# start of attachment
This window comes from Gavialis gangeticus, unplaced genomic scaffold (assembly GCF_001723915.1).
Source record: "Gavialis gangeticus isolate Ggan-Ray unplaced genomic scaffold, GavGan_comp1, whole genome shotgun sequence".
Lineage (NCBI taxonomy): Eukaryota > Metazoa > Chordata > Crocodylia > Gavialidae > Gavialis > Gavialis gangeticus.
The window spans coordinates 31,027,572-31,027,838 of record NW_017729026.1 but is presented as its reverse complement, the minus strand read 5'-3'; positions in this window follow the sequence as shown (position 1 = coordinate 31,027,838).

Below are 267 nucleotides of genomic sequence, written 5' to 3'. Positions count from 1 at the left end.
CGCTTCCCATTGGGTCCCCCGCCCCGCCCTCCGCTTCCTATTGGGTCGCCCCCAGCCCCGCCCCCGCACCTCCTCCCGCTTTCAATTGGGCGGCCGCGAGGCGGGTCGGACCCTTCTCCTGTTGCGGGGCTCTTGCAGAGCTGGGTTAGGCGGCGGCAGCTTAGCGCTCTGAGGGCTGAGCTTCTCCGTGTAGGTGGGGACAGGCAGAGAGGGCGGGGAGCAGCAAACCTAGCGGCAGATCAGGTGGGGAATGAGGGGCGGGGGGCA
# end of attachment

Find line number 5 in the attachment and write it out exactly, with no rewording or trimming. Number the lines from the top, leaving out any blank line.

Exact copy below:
Below are 267 nucleotides of genomic sequence, written 5' to 3'. Positions count from 1 at the left end.